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The CSIRO's case for 'green growth' is flawed

By Samuel Alexander, Jonathan Rutherford and Josh Floyd - posted Monday, 6 February 2017

First, the Report projects a world economy in 2050 still marred by extreme global inequality and poverty. The Report assumes that by 2050 at least 5 billion people will remain excluded from the "consumer class" – and many of the 3 billion who were part of this "class" would still have only a fifth of the per capita income enjoyed by Australians. We point out that if the Report took seriously the goal of lifting all people to "living standards" prevalent in the developed world – as is the assumed goal of global "development" – then much more growth would be required, and therefore the "decoupling" rate would have to be many times higher, and thus even more implausible, than the Report assumes.

Second, the Report provides us with no confidence for thinking Australia, or the world, will be on a long term sustainable path after 2050, when the scenario modeling timeframe ends. For example, the Report takes for granted that by 2050 Australia (and the world) would still have a growth economy, but it has recently been demonstrated that if the Report's most ambitious scenario was extrapolated out to 2100, sheer growth in output would entirely eliminate any resource and energy reductions that had been made.

Implications for the growth economy


If this broad critique is correct, the implications are profound: humanity must face up to the fact that the dominant macroeconomics of growth is unsustainable. This means, contrary to the claims of the Report, the most developed nations must urgently make a fundamental transition "beyond growth" and "beyond consumerism".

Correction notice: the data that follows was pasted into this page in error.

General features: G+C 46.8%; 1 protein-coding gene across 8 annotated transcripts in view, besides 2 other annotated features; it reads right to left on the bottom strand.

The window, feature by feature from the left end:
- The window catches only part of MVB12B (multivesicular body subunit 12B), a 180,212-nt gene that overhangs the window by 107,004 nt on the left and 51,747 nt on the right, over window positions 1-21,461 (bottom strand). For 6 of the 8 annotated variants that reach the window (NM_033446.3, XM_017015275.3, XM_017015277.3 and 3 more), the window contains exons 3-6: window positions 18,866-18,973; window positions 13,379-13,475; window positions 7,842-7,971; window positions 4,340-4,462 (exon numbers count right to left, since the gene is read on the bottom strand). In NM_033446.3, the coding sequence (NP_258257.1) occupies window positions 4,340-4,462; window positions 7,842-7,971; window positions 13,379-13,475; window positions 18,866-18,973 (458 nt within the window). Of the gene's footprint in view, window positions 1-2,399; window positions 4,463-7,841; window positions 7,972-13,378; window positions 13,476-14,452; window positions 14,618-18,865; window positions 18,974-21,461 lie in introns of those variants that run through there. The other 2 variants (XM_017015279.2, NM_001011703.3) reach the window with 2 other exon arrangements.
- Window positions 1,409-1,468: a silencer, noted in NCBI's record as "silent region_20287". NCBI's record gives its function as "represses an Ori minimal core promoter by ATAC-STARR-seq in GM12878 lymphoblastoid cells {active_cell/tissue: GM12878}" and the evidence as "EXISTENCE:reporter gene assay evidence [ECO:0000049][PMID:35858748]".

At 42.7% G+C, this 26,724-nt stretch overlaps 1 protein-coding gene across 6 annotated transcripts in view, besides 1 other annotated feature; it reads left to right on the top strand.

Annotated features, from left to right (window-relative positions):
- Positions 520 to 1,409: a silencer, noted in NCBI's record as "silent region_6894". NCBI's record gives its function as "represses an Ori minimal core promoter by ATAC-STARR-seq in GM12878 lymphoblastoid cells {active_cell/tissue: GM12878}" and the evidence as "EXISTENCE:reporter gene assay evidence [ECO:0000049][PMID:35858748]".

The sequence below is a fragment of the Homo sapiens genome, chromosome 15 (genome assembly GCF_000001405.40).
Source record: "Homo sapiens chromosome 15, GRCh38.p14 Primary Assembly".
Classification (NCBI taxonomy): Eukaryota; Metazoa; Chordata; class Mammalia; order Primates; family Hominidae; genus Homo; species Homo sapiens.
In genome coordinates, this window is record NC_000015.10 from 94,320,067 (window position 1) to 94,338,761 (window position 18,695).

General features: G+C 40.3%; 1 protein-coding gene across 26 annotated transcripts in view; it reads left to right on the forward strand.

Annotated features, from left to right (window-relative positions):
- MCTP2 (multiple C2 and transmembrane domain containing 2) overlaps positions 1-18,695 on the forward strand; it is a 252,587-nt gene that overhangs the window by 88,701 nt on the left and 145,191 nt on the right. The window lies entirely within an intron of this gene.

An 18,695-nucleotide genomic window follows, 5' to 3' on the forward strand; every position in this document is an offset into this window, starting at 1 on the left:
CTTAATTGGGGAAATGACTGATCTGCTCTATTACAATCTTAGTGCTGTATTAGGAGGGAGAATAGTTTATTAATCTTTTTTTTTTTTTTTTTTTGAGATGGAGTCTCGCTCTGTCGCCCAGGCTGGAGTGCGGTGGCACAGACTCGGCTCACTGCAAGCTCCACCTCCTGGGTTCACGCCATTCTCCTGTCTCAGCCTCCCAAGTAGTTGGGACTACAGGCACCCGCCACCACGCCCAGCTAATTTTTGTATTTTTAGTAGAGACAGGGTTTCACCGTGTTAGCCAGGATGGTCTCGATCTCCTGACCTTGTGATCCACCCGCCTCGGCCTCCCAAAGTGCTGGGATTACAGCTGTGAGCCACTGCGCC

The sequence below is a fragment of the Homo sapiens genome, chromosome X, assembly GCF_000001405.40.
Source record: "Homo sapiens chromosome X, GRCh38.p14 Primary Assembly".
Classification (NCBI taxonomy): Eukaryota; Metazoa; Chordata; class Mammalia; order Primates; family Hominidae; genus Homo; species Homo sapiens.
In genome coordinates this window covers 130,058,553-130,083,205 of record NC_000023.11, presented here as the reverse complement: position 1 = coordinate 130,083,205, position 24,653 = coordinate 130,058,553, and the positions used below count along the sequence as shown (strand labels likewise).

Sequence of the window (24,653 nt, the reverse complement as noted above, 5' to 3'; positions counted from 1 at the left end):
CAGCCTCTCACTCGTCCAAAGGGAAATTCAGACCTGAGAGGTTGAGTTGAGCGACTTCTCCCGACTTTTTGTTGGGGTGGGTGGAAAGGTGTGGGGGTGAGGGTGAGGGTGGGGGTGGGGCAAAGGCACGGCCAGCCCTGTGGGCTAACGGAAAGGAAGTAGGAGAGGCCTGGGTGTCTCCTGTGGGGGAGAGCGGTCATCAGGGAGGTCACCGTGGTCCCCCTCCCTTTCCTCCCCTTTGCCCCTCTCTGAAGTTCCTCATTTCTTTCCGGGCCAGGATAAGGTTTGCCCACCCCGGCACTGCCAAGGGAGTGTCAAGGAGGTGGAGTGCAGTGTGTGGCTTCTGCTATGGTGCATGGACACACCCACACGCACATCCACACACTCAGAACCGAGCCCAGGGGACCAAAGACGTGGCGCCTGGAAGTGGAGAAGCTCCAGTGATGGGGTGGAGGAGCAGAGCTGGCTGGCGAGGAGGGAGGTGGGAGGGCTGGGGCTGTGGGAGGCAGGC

The message here need not be read simply as doom and gloom. Many people today are beginning to see the rich benefits of living in simpler and more frugal ways and are starting to envision alternative societal arrangements that have the potential to both avert catastrophe and liberate humanity at the same time.

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About the Authors

Samuel Alexander is a lecturer and researcher at the University of Melbourne and co-director of the Simplicity Institute.

Jonathan Rutherford is Coordinator of the New International Bookshop and a 'Simpler Way' activist.

Josh Floyd is Energy, Systems & Society Fellow at The Rescope Project and Founding Partner at the Centre for Australian Foresight. His writes on energy and society at Beyond this Brief Anomaly.

Other articles by these Authors

All articles by Samuel Alexander
All articles by Jonathan Rutherford
All articles by Josh Floyd

Creative Commons LicenseThis work is licensed under a Creative Commons License.

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